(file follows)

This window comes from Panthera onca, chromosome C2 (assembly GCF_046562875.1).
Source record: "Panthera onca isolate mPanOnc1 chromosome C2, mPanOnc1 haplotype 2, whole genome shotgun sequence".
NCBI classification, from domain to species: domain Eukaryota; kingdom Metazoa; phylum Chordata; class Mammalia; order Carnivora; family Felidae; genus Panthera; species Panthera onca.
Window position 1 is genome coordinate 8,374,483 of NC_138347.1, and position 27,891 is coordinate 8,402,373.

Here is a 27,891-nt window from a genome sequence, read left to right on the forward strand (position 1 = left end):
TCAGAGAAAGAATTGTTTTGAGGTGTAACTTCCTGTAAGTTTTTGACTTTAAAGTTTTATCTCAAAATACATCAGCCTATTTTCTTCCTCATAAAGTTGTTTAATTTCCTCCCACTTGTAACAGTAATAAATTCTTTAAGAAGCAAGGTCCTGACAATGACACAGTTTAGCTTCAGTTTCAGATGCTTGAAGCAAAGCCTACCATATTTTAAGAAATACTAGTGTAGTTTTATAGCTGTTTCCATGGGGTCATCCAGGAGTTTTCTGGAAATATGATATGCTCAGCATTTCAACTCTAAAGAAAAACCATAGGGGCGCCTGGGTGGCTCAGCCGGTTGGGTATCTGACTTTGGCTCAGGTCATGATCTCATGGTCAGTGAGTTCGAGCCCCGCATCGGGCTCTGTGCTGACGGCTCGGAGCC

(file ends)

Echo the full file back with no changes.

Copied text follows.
This window comes from Panthera onca, chromosome C2 (assembly GCF_046562875.1).
Source record: "Panthera onca isolate mPanOnc1 chromosome C2, mPanOnc1 haplotype 2, whole genome shotgun sequence".
NCBI classification, from domain to species: domain Eukaryota; kingdom Metazoa; phylum Chordata; class Mammalia; order Carnivora; family Felidae; genus Panthera; species Panthera onca.
Window position 1 is genome coordinate 8,374,483 of NC_138347.1, and position 27,891 is coordinate 8,402,373.

Here is a 27,891-nt window from a genome sequence, read left to right on the forward strand (position 1 = left end):
TCAGAGAAAGAATTGTTTTGAGGTGTAACTTCCTGTAAGTTTTTGACTTTAAAGTTTTATCTCAAAATACATCAGCCTATTTTCTTCCTCATAAAGTTGTTTAATTTCCTCCCACTTGTAACAGTAATAAATTCTTTAAGAAGCAAGGTCCTGACAATGACACAGTTTAGCTTCAGTTTCAGATGCTTGAAGCAAAGCCTACCATATTTTAAGAAATACTAGTGTAGTTTTATAGCTGTTTCCATGGGGTCATCCAGGAGTTTTCTGGAAATATGATATGCTCAGCATTTCAACTCTAAAGAAAAACCATAGGGGCGCCTGGGTGGCTCAGCCGGTTGGGTATCTGACTTTGGCTCAGGTCATGATCTCATGGTCAGTGAGTTCGAGCCCCGCATCGGGCTCTGTGCTGACGGCTCGGAGCC